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To the untrained eye, it may seem that a résumé and a CV are basically the same thing. Aren’t they both just what you send in response to a job offer? Well, yes and no. And that’s what can make choosing the right format a little tricky for a job seeker.
Though they have something in common, résumés and CVs are pretty different, and are used in very different situations.
What do I mean? Keep reading to find out.
Table of contents
Let’s start with what both words mean.
Just from this information alone, you can probably guess the main difference between these two formats, right? I mean, curriculum vitae does kind of sound like a spell straight out of Hogwarts.
CVs are much longer and more detailed, and are most often used to describe academic achievements, research findings, or even publish articles, books, or other works.
Are you applying for the position of senior researcher on a university research team? A CV is the way to go.
Résumés, on the other hand, are a more general summary of the work history relevant to the particular job you are applying for.
Résumés are good when applying for any type of job outside academia, from waitress to marketing specialist to elementary school teacher.
Another difference is that “résumé” is an American term, though the word would be understood by most British hiring managers as well, should you be applying for a job overseas.
Now, let’s get into some details.
Right off the bat, you should know that unless you are some sort of academic, you will probably be submitting a résumé and not a CV — like about 98% of the population. And a good thing, too, as résumés are shorter and generally simpler to write than CVs.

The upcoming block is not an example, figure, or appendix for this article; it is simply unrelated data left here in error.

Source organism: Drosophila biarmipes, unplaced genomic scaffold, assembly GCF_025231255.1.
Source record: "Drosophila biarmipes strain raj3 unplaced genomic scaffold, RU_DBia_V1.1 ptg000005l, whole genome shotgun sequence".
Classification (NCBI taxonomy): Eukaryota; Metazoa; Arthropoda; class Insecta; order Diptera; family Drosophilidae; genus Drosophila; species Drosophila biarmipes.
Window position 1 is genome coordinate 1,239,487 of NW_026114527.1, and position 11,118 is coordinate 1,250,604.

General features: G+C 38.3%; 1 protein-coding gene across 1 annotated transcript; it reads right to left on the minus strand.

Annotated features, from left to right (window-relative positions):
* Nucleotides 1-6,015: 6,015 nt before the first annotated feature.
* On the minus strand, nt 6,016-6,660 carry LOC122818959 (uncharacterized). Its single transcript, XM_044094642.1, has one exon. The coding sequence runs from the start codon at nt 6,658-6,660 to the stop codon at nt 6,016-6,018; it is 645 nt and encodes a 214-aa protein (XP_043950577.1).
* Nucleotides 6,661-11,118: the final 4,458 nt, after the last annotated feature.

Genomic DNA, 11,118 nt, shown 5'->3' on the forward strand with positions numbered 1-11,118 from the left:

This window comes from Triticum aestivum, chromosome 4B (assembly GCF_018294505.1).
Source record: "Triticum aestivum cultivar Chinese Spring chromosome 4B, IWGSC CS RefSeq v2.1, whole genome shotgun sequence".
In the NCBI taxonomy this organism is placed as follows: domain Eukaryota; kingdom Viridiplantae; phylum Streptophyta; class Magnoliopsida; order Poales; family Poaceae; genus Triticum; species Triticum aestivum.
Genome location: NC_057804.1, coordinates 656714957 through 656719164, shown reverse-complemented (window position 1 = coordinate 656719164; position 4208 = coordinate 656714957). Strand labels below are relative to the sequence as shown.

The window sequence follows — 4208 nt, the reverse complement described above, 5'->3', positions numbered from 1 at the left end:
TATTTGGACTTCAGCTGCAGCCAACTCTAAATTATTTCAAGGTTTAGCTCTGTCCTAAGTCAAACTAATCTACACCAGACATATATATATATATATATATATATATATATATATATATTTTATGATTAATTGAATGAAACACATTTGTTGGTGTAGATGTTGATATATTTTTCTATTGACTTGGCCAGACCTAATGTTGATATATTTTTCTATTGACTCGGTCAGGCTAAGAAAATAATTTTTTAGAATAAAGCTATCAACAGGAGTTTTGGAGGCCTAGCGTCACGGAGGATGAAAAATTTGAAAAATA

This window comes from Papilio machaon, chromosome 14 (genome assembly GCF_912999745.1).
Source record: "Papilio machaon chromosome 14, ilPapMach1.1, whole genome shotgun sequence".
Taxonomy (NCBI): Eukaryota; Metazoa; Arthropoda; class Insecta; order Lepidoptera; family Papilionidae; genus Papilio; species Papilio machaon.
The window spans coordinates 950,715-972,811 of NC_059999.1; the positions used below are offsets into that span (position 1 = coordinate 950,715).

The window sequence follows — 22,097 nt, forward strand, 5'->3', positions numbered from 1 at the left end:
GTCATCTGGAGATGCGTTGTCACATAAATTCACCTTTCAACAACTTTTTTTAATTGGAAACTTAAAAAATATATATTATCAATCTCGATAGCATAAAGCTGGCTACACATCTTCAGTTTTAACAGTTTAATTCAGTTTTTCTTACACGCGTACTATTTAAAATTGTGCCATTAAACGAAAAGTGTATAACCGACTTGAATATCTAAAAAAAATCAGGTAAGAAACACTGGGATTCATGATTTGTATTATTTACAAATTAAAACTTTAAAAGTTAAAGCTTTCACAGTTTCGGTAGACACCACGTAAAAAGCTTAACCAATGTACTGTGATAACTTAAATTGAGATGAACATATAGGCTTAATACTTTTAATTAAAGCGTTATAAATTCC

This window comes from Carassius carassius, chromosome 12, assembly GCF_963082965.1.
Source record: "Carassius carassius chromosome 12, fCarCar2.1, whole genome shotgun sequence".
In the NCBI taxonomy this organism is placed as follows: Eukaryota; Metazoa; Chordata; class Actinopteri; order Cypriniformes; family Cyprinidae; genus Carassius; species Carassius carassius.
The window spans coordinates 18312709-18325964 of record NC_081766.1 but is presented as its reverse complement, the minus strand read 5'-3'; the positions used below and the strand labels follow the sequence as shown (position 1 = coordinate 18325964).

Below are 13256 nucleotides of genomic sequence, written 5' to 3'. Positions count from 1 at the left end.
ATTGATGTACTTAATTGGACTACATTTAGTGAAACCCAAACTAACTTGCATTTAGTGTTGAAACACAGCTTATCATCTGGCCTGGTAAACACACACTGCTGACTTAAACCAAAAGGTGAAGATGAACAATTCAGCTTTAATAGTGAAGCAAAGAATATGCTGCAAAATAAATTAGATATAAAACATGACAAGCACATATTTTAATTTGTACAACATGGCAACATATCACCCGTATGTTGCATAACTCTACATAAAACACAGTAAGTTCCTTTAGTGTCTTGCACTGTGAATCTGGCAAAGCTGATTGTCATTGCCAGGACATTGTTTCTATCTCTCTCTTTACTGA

As I mentioned above, a résumé is basically just a concise, often point-form summary of the work experience and skills you have that could be useful in the job you are applying for.
In a résumé, your educational background is just that, a backdrop for the more important information on your previous jobs.
According to most recruiters, a good résumé is often just 1 page long. This means relevance is key, so don’t waste precious room on your résumé rambling about everything you have ever done.
Statistics also show that recruiters and hiring managers spend an average of 6 (!!!) seconds skimming each résumé, so you can see why it is so important to keep things short, sweet, and to the point.
How, you ask? We’re just getting to that.
A good résumé is made up of a few specific parts. Listed in the order they should appear, they are:
And that’s it, that’s all a résumé should be. If you need a more detailed guide on how to write a good résumé, check out this one I wrote.
Getting back to the Latin translation of the word – “course of life” — for a moment, a CV is indeed a comprehensive description of the course of your professional life.
Unlike the concise résumé, a CV can go on for pages and pages, depending on how many awards, honors, publications, discoveries and other achievements you have — and you are going to want to mention pretty much all of them.
CVs also need to be updated regularly, in order to keep up with all of the projects you’re involved in and fully showcase your academic excellence. Don’t be shy, it’s not bragging if it’s true 😄
Like a résumé, a good CV is made up of a few parts. Listed in the order they should appear, they include:
These four sections should be first. The order you put the rest of your CV sections is up to you. Depending on just how many achievements you have, they can be divided into categories such as:
Depending on how long your career has been, this may not even be all of the things you can mention, so don’t be shy!
No matter how dedicated you are to your cause, remember that modesty won’t land you your dream job — it’ll go to the person who can do the best job showing how good they are.
After you’ve listed all of your academic achievements, feel free to add:
This might seem like A LOT. But remember: CVs are supposed to be long. Plus, come on, you deserve the chance to brag a little! And if you still feel like you need a little help with writing a good CV, check out this article I wrote.
Phew! That was a lot of information, but it looks like we made it to the end. I hope this guide has helped you decide what you need to submit and how to go about doing it.
Now it’s time for you to do some writing — and remember to check out my detailed guides on how to write both résumés and CVs if you need some help.
See you next time!